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        Oct 25 2012: Yeah and I am bias because here in america where putting up new wind turbines it seems almost every day, local schools and government building with led light and solar. So really I can only talk about the USA. However recently I say that some over seas country installed the largest land based wind turbine to date. To test for deployment out in the ocean. But once again I can only see it from the US perspective.

        however you are right but oil will be used and produced for quite some time in the future
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          Oct 25 2012: Wind turbines, led lights and solar is good to install, no doubt, but it does not match the scale we need to change in the near future and it does not have the momentum, the acceleration needed to tackle the challenge.

          Statistically you (USA) consume twice as much energy per year than I do (Europe) and both of us consume way to much as it was good for our planet.

          As I lived in the US for a while I didn't experienced any change in living standard, so the difference in consumption must be caused somewhere else.

          In my view, one cause is hidden within the suburbanisation in the US. You have a lot of land and you used it. Resulting - in terms of energy efficiency - in a wide spread distribution of homes and the need to use a car to go (drive) 'shopping'.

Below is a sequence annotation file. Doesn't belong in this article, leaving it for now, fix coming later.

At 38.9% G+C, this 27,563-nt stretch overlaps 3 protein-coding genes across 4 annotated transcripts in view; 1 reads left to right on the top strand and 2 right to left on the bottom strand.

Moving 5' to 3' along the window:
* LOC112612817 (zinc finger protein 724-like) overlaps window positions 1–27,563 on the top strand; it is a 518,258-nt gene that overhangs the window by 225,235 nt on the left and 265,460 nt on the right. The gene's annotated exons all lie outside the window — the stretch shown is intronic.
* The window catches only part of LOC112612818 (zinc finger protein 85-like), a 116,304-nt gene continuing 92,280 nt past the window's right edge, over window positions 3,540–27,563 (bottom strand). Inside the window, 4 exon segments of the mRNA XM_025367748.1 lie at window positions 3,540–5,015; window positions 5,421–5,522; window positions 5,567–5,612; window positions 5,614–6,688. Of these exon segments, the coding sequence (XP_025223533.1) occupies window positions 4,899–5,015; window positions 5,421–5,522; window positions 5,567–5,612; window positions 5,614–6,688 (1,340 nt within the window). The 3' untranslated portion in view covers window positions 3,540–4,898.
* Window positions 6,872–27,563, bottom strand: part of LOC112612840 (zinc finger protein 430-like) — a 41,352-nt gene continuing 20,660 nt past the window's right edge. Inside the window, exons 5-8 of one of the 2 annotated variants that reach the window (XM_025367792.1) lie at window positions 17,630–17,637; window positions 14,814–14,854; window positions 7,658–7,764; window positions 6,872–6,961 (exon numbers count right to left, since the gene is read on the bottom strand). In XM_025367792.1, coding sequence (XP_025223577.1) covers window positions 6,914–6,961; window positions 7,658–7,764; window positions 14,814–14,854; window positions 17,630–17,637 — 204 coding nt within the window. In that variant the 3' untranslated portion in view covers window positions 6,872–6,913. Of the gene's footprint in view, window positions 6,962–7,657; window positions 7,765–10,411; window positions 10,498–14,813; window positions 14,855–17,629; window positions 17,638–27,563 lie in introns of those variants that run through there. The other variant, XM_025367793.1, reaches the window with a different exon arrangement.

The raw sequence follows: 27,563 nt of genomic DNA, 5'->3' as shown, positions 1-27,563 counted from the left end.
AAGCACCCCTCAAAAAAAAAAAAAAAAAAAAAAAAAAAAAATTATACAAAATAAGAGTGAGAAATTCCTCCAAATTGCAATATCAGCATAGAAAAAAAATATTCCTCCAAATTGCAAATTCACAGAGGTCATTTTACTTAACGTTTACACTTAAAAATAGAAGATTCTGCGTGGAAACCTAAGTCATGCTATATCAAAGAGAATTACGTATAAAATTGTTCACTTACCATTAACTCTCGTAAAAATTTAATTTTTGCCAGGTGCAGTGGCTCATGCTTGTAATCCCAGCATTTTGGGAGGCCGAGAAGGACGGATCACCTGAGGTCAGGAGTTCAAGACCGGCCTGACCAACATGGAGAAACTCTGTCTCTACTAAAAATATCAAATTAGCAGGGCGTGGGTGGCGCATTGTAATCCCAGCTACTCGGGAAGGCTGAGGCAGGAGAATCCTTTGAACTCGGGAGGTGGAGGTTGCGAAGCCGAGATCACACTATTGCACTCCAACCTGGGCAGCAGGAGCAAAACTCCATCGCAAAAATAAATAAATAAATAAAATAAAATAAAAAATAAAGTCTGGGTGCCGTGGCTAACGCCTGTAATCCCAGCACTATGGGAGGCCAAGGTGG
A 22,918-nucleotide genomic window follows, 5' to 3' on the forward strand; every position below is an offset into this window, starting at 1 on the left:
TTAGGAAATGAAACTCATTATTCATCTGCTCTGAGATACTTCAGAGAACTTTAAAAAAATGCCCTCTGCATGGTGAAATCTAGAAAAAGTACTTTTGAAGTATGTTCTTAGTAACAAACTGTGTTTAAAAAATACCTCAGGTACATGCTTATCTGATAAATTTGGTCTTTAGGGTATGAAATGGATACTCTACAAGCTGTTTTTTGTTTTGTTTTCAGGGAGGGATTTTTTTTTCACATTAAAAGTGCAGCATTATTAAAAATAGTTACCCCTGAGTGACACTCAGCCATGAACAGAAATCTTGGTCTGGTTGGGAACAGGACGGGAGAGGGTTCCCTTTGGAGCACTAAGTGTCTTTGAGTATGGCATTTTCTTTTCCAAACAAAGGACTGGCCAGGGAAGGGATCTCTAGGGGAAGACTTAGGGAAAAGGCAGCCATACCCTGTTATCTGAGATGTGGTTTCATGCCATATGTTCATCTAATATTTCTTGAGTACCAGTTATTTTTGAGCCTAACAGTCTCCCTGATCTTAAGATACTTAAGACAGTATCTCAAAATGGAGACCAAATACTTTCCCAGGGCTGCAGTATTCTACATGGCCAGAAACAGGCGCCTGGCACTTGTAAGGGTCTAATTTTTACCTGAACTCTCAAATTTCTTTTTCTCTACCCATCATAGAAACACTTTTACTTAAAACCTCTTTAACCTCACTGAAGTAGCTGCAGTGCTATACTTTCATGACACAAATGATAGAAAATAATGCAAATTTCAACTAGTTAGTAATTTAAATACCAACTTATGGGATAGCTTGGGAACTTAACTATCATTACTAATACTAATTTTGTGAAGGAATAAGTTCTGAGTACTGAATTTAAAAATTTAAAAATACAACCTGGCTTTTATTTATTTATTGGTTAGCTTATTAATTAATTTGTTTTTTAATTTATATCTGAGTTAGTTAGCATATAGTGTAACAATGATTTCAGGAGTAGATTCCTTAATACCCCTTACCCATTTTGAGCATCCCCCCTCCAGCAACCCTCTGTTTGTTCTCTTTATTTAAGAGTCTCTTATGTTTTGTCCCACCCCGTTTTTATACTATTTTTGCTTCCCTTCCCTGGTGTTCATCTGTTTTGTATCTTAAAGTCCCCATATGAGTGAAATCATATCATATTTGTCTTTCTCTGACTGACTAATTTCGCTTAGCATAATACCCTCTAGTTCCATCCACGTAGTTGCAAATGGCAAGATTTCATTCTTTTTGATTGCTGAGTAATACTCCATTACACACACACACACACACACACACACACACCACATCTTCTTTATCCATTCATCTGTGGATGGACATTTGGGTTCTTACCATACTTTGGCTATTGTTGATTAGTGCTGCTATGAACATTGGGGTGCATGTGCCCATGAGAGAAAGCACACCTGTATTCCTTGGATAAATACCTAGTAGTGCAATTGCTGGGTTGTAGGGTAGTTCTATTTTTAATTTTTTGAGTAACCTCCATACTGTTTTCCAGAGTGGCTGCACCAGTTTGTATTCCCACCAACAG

I used to live in Newark, Delaware, nothing more than a large University campus surrounded and interwoven by a small town, happen to carry that name. But even though it was small for US standard, before I had my own car, it was very difficult to me to get my shopping done. Little to no sidewalks along the streets, a view small grocery stores downtown, yet the supermarket way off the town center and almost only accessible by car.

          Changing those structures towards a more compact and 'walkable' infrastructure will become mandatory in the near future unless we find a source of renewable energy for our transportation. So far, again, even there is nothing in sight for a complete substitution, and a view Teslar's won't have any impact on that change to come...

          Oil will be used for quite some time in the future, but because of the increase in price - and this is the law of the market, no doomsday fantasy - less and less people will be able to afford it. And this will happen to our food too! At first it may doesn't even bother anyone if fancy fruits from oversees get more expensive one day, and turn even luxury some days later, but bread, potatoes and before all meat will follow, and at this point change may be to late ..
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          Oct 25 2012: If you are interested, this short BBC documentary made me think as I do now:

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        Oct 25 2012: yeah I will check it out